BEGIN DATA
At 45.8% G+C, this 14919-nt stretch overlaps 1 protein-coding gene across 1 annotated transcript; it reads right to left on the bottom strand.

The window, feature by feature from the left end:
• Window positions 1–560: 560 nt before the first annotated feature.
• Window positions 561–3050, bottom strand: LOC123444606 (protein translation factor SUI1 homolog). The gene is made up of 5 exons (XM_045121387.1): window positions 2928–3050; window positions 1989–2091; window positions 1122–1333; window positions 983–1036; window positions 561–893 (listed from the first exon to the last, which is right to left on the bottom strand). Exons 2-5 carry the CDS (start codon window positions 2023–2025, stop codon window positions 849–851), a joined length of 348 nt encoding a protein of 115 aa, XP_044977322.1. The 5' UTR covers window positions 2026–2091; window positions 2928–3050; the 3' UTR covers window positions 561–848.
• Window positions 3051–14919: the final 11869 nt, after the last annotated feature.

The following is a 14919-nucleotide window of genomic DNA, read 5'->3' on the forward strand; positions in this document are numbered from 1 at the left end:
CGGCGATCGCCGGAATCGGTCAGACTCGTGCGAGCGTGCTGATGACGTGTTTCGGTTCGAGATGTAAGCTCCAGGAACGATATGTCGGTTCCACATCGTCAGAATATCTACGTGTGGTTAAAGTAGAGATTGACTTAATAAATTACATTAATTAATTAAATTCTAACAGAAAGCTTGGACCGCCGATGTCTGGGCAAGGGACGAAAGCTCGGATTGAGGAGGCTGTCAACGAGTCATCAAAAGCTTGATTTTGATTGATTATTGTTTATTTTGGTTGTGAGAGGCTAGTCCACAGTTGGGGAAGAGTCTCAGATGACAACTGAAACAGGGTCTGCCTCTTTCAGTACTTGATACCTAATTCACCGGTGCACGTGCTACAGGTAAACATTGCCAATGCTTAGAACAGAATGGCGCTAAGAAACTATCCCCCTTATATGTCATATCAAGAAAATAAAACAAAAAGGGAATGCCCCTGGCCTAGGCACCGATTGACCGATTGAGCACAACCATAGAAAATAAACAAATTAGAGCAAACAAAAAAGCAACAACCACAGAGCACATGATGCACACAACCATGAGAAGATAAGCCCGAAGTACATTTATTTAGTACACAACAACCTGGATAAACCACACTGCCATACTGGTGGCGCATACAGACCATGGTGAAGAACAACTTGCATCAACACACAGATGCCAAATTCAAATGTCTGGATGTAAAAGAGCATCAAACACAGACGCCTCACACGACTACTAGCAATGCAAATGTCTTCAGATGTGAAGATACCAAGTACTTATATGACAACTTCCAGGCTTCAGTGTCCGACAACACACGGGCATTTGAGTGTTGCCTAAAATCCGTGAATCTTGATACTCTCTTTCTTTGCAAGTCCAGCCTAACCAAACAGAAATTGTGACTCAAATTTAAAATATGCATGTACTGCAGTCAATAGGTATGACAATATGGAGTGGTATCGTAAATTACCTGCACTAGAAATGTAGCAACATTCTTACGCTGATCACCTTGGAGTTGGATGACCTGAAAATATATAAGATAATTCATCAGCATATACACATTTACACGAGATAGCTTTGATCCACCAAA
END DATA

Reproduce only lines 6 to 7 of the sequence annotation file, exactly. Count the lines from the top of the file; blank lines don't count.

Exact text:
The following is a 14919-nucleotide window of genomic DNA, read 5'->3' on the forward strand; positions in this document are numbered from 1 at the left end:
CGGCGATCGCCGGAATCGGTCAGACTCGTGCGAGCGTGCTGATGACGTGTTTCGGTTCGAGATGTAAGCTCCAGGAACGATATGTCGGTTCCACATCGTCAGAATATCTACGTGTGGTTAAAGTAGAGATTGACTTAATAAATTACATTAATTAATTAAATTCTAACAGAAAGCTTGGACCGCCGATGTCTGGGCAAGGGACGAAAGCTCGGATTGAGGAGGCTGTCAACGAGTCATCAAAAGCTTGATTTTGATTGATTATTGTTTATTTTGGTTGTGAGAGGCTAGTCCACAGTTGGGGAAGAGTCTCAGATGACAACTGAAACAGGGTCTGCCTCTTTCAGTACTTGATACCTAATTCACCGGTGCACGTGCTACAGGTAAACATTGCCAATGCTTAGAACAGAATGGCGCTAAGAAACTATCCCCCTTATATGTCATATCAAGAAAATAAAACAAAAAGGGAATGCCCCTGGCCTAGGCACCGATTGACCGATTGAGCACAACCATAGAAAATAAACAAATTAGAGCAAACAAAAAAGCAACAACCACAGAGCACATGATGCACACAACCATGAGAAGATAAGCCCGAAGTACATTTATTTAGTACACAACAACCTGGATAAACCACACTGCCATACTGGTGGCGCATACAGACCATGGTGAAGAACAACTTGCATCAACACACAGATGCCAAATTCAAATGTCTGGATGTAAAAGAGCATCAAACACAGACGCCTCACACGACTACTAGCAATGCAAATGTCTTCAGATGTGAAGATACCAAGTACTTATATGACAACTTCCAGGCTTCAGTGTCCGACAACACACGGGCATTTGAGTGTTGCCTAAAATCCGTGAATCTTGATACTCTCTTTCTTTGCAAGTCCAGCCTAACCAAACAGAAATTGTGACTCAAATTTAAAATATGCATGTACTGCAGTCAATAGGTATGACAATATGGAGTGGTATCGTAAATTACCTGCACTAGAAATGTAGCAACATTCTTACGCTGATCACCTTGGAGTTGGATGACCTGAAAATATATAAGATAATTCATCAGCATATACACATTTACACGAGATAGCTTTGATCCACCAAA